19/02/2018 - 12:12

Perth CEO takes indefinite leave

19/02/2018 - 12:12

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City of Perth chief executive Martin Mileham has taken indefinite leave, with Lord Mayor Lisa Scaffidi explaining today that his move comes after a private investigation by law firm Herbert Smith Freehills late last year.

Perth CEO takes indefinite leave
Martin Mileham has been chief executive at the City of Perth since 2016.

City of Perth chief executive Martin Mileham has taken indefinite leave, with Lord Mayor Lisa Scaffidi explaining today that his move comes after a private investigation by law firm Herbert Smith Freehills late last year.

The investigation was carried out from November last year until January.

Speaking with journalists at Council House, Ms Scaffidi could not confirm who had initiated the investigation but said it had cost $25,000.

"I address concerns raised into a non-council endorsed investigation conducted by an external legal firm during 2017, without the knowledge of the officer, the elected member or the full council," she said.

"Council were only made aware of this matter late last week."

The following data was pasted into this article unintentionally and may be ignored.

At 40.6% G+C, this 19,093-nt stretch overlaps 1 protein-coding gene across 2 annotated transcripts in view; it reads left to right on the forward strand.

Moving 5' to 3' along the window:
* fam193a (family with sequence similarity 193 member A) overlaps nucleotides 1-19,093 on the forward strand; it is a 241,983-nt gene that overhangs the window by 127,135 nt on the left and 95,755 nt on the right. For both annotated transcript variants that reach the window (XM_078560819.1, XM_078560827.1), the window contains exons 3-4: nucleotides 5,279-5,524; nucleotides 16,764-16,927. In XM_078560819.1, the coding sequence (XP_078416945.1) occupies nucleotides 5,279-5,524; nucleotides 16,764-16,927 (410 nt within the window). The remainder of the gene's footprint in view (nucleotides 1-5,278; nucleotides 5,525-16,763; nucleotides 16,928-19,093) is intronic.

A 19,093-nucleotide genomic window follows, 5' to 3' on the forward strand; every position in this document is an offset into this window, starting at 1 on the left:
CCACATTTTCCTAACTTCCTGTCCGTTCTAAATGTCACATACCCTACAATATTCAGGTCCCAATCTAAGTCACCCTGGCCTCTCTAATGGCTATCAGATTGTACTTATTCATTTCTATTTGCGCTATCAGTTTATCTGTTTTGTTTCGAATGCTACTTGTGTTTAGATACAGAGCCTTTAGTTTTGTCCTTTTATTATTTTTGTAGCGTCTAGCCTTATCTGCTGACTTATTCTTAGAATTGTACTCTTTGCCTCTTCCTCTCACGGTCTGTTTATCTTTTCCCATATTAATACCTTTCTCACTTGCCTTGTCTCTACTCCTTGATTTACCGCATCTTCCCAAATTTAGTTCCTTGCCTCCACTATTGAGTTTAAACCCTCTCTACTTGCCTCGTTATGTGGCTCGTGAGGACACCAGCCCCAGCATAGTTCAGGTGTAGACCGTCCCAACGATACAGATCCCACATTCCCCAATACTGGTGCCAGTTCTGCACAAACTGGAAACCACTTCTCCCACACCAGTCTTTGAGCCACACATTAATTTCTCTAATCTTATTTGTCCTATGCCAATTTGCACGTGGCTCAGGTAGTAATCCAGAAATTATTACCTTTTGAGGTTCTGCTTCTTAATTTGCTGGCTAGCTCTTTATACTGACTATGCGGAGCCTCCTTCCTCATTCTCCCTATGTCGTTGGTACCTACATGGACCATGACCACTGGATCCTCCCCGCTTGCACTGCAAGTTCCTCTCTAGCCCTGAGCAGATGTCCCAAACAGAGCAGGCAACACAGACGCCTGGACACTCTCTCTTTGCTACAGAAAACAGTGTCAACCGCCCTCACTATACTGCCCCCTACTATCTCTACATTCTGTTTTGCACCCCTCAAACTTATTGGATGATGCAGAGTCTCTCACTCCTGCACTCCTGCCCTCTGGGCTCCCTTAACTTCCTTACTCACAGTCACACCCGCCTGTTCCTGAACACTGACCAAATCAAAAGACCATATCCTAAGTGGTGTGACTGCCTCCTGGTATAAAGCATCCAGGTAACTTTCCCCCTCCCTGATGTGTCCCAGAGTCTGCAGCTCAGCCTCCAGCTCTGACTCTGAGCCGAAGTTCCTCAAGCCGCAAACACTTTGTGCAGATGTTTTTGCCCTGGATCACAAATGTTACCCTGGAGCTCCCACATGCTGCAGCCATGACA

Ms Scaffidi did not discuss any explicit details of the investigation. 

Ms Scaffidi said a chief executive performance review had been conducted last Friday.

Mr Mileham has been chief executive since September 2016.

The City of Perth confirmed Mr Mileham’s leave via a statement earlier today.

"The city can confirm chief executive Martin Mileham is currently on leave until further notice,” it said.

Robert Mianich, director corporate services, will be acting chief executive during this period."

Ms Scaffidi said she was concerned for Mr Mileham's wellbeing.

"Mr Mileham has understandably taken this matter personally, as anyone would and it’s caused him to go onto sick leave," she said.

“If you are under investigation you should be told first and foremost.

“I think it has come out of left field for a chief executive officer who has been working very diligently."  

The news comes after Ms Scaffidi recently returned from a four-month absence due to a State Administrative Tribunal hearing that found she breached the Local Government Act 19 times by not disclosing third party-funded travel and accommodation.

Ms Scaffidi said she believed the City could still function.

"It appears to me that these are distractions and the council is continuing to serve its citizens," she said 

"The morale is not that bad."

 

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